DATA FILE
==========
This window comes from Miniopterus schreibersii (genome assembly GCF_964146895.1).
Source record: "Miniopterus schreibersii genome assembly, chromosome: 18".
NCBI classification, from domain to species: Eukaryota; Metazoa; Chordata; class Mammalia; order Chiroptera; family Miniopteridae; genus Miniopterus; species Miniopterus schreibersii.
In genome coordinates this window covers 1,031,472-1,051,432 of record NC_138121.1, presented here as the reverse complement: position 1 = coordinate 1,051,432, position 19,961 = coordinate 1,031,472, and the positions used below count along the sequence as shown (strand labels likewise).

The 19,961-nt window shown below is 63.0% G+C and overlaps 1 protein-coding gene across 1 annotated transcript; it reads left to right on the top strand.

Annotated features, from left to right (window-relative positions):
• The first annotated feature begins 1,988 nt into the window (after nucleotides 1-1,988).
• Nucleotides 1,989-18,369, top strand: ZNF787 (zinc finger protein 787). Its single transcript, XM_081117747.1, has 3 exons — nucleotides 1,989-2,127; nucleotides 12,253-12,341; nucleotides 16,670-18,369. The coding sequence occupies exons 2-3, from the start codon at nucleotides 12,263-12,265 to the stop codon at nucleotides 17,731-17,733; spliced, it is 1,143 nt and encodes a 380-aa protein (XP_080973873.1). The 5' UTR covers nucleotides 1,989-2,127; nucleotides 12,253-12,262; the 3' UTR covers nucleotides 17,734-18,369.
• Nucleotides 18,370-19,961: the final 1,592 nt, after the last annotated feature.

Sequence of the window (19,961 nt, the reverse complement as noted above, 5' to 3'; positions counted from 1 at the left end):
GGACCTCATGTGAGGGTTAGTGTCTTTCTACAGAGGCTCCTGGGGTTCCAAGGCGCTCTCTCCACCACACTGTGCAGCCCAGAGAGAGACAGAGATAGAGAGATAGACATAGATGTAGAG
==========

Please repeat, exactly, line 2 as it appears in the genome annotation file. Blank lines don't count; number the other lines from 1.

Source record: "Miniopterus schreibersii genome assembly, chromosome: 18".